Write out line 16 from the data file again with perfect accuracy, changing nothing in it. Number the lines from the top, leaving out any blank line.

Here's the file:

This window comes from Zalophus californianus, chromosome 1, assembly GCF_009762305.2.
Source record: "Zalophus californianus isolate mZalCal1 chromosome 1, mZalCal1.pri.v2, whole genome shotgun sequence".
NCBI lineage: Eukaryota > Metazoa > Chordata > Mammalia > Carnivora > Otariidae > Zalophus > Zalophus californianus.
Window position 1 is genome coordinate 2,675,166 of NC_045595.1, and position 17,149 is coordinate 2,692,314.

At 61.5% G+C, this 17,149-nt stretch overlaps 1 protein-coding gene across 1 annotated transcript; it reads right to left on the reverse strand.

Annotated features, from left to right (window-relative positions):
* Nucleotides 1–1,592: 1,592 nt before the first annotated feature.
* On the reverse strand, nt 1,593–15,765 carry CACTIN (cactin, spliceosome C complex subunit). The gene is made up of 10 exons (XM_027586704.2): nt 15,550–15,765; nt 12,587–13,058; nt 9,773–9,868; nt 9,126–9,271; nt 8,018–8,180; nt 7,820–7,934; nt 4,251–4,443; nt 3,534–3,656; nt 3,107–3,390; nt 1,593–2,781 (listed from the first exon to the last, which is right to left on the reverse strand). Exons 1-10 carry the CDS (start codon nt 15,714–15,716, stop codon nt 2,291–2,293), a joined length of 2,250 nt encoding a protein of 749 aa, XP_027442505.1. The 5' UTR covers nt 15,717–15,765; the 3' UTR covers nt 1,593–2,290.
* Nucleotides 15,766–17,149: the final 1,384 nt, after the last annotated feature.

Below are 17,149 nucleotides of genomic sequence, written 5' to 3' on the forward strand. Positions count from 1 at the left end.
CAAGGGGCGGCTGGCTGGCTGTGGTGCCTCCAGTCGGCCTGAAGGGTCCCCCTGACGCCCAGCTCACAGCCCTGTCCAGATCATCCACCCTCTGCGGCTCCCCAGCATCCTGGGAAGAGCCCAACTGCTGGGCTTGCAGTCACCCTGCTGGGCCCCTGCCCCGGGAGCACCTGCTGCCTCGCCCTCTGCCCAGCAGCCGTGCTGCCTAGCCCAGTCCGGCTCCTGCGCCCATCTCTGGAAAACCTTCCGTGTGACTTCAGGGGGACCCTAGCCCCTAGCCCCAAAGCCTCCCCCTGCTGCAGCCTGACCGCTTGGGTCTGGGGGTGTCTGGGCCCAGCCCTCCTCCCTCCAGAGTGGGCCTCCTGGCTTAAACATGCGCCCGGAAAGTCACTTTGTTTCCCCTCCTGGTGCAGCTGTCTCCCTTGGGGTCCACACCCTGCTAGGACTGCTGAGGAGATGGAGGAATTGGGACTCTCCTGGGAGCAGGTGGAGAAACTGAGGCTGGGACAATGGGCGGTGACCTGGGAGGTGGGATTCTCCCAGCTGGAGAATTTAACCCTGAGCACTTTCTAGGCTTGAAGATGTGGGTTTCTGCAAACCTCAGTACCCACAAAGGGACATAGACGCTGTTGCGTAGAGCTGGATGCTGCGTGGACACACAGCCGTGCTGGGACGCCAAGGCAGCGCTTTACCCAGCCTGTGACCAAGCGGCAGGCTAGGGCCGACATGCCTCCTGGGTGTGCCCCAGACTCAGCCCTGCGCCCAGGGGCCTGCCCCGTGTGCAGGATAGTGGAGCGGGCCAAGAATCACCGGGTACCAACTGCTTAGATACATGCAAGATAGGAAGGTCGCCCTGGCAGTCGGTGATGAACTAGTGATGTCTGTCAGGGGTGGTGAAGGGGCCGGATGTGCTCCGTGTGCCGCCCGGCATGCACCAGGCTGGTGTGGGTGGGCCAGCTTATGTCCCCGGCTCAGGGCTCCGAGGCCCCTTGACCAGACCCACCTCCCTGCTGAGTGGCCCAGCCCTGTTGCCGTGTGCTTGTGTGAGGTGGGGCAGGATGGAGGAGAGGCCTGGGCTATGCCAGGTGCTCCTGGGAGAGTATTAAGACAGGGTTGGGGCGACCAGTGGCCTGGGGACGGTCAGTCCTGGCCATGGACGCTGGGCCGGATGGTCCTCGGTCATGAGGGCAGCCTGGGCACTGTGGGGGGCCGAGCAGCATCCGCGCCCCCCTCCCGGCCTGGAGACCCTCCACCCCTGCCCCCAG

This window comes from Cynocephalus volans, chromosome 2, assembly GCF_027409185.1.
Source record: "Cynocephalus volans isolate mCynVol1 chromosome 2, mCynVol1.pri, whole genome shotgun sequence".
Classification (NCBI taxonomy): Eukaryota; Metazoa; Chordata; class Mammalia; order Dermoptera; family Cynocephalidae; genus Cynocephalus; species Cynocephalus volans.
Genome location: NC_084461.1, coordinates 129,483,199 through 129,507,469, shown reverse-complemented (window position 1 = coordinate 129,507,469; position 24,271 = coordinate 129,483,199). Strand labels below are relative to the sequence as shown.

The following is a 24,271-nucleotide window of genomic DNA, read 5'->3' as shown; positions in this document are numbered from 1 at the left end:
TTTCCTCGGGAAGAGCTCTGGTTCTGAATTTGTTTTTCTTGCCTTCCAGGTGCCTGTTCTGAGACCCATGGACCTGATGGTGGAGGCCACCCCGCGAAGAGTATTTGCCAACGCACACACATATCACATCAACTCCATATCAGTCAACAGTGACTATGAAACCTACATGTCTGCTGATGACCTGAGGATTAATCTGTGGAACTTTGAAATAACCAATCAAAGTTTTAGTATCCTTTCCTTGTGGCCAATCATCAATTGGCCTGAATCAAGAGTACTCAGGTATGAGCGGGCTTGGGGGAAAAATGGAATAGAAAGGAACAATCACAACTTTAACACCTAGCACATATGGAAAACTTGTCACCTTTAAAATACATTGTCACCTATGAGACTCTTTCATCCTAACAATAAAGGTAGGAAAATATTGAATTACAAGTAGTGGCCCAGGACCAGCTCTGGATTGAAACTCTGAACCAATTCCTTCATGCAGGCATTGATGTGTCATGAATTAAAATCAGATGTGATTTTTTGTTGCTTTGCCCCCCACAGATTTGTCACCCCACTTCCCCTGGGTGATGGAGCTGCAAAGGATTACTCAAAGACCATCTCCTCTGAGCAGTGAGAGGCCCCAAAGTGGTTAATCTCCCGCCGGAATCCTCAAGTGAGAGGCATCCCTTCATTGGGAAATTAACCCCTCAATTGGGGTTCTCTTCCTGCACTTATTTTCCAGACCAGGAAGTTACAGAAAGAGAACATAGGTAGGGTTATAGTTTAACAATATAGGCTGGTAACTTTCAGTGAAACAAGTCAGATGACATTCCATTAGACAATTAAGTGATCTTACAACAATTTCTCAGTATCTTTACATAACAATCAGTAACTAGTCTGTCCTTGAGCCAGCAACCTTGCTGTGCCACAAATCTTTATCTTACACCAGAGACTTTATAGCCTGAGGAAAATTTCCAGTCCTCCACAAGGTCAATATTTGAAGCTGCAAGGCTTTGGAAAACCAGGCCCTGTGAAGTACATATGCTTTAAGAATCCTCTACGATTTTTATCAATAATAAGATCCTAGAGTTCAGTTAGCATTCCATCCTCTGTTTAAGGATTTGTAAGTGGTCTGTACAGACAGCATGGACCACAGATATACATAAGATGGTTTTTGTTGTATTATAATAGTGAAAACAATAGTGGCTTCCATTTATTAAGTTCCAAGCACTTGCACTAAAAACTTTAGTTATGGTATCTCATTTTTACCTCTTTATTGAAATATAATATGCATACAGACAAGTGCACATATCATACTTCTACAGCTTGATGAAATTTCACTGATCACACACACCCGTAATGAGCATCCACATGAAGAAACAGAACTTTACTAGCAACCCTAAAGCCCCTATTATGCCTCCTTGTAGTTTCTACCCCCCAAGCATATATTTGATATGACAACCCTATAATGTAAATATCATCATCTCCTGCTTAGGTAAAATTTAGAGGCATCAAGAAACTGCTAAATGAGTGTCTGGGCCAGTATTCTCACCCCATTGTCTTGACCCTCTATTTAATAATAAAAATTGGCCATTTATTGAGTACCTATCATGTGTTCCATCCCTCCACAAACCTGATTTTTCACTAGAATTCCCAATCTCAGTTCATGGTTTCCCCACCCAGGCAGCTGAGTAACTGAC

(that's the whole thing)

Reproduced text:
The following is a 24,271-nucleotide window of genomic DNA, read 5'->3' as shown; positions in this document are numbered from 1 at the left end: